Maxillary Anterior Direct Build-up with Indices
Subir Banerji and Shamir B. Mehta
For more challenging anterior tooth wear (TW) cases, there is a need for a protocol that provides the operator with a greater level of control, predictability and contingency planning. This can be accomplished by the use of a diagnostic wax-up, which should be carefully formulated on the basis of an accurate occlusal and aesthetic prescription. The latter may be directly indexed using either a polyvinyl siloxane (PVS) material or a fabricated stone duplicate, which can then be used to form a thermoplastic template to assist with resin composite placement. This chapter will focus on the use of the former.
Cases of anterior TW that may benefit from the use of a more controlled approach include:
- Where there may be extensive TW extending to include a significant portion of the proximal walls
- Occlusal changes that may involve an overall increase in the occlusal vertical dimension, especially where multiple posterior restorations are being planned
- Where attainment of the functional or aesthetic end point may be challenging
- Where is a need to apply resin composite in a ‘layered’ manner.
The five principles for the restoration of worn teeth, as discussed in Chapter 9.3, apply in an analogous manner for all levels of TW, and should be given consideration when planning restorative rehabilitation.
For cases where resin composite is to be used as the dental material of choice, it is important to make sure that a minimum thickness of 1.5–2.0 mm of material is placed in all areas of functional loading. Accordingly, wax patterns should be made to conform to this dimension. The occlusal end point should aim to provide even contacts in the intercuspal position, shared occlusal contacts on mandibular protrusion and a canine-guided occlusal scheme. It should be noted that in cases where there is also TW on the posterior teeth, then this would also need to be addressed. Where it is just localised in the maxillary anterior dentition, the passive axial re-establishment of the posterior teeth following the anterior build-up would allow the desired occlusal contacts to be established and this should be confirmed. There may, however, be a need to include alterations to this generic approach given the individual circumstances, such as the presence of a large direct restoration or endodontically treated tooth (particularly in the presence of a post-retained core).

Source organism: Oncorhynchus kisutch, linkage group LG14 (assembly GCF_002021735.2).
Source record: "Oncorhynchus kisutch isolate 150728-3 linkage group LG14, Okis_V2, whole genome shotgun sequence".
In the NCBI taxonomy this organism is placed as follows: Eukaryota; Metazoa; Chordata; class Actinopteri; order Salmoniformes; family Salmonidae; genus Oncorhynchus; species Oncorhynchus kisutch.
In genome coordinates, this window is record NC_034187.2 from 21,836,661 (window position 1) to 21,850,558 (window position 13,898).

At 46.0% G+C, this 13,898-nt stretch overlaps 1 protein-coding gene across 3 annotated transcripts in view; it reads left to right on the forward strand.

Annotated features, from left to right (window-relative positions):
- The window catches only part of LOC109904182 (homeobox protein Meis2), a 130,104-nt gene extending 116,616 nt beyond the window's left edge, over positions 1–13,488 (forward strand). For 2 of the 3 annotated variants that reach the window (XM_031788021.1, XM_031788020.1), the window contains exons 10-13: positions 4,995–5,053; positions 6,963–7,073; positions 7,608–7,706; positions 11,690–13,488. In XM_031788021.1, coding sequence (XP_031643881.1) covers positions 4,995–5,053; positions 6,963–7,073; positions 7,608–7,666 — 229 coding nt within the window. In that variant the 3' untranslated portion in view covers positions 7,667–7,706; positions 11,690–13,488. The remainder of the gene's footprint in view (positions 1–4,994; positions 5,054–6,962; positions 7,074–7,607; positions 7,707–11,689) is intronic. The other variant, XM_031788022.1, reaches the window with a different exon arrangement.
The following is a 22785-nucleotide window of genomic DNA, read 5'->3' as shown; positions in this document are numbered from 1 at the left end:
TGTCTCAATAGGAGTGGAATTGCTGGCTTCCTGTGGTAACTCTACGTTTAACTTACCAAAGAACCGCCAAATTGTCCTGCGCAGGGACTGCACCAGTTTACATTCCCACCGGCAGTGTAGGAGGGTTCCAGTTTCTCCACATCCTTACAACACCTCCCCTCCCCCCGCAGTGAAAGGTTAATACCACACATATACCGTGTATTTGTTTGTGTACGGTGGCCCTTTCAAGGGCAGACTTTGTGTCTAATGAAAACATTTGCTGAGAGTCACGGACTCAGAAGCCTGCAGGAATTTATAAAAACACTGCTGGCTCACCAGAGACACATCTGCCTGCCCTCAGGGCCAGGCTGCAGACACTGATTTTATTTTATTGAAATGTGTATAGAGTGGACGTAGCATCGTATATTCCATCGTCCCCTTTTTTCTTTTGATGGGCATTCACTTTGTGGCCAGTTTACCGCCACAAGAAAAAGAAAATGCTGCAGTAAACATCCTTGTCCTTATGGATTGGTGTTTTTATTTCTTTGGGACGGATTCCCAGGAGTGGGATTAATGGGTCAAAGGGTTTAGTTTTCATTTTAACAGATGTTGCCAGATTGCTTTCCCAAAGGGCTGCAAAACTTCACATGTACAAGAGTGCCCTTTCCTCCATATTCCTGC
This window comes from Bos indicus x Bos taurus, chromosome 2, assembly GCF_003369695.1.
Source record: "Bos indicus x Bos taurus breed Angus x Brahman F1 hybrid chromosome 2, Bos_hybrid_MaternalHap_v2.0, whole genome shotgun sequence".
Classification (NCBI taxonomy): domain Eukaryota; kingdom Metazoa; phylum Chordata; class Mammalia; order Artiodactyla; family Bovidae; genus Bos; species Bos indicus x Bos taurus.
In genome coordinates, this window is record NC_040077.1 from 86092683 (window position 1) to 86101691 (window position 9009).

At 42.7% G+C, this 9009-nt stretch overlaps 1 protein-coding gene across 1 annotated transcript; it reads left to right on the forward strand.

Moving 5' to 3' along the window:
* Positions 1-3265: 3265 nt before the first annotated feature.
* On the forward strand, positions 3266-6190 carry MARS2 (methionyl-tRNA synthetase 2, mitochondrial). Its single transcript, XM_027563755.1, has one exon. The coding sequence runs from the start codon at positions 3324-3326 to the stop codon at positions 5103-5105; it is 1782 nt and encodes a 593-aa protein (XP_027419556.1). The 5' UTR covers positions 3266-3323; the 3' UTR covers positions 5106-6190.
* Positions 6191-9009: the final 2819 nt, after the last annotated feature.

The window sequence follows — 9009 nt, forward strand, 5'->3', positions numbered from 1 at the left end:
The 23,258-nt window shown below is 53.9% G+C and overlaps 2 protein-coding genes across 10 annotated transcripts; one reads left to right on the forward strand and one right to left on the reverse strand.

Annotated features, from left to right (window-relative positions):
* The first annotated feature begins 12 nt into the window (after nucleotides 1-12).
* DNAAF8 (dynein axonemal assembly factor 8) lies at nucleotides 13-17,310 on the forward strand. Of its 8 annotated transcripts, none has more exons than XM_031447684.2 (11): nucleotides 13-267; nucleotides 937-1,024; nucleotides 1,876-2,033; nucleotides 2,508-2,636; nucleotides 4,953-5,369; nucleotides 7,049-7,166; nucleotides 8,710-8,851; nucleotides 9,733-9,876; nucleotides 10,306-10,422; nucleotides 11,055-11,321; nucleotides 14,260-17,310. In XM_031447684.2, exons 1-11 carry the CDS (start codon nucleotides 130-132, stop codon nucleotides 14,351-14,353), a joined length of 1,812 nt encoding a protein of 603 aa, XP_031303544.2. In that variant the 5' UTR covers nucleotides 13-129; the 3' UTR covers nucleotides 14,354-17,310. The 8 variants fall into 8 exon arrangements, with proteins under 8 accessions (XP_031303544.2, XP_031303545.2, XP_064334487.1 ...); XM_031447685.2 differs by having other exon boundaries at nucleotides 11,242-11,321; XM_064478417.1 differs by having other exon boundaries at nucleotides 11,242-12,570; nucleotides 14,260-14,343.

The aesthetic prescription is perhaps most appropriately established by undertaking an intra-oral mock-up, as described in Chapter 2.5. The use of biometric guides such as those listed in Chapter 9.3 may be helpful.
A number of studies have evaluated the efficacy of resin composite to treat wear of the anterior dentition. A success rate of approximately 90% has been described for labial direct composite veneers reported over a short to medium evaluation period.1–4
Carefully inspect the diagnostic wax-up when it is returned from the dental laboratory. Figure 9.4.1 shows the use of a Golden Mean gauge to ascertain the desired proportions. It is worth carrying out an intra-oral mock-up using the information from the wax-up, as described in Chapter 2.5.
Prepare a palatal silicone index, commonly referred to as a silicone key. An example is shown in Figure 9.4.2. This index will assist you with resin placement in an incremental, layered manner. It will allow the worn-down tooth to be re-constructed in an anatomical way and also optimise resin polymerisation, by applying suitable increment sizes that will permit complete polymerisation. The silicone key will in essence provide a ‘negative’ of the occlusal prescription as established by the wax-up, allowing the occlusal prescription to be ‘copied’.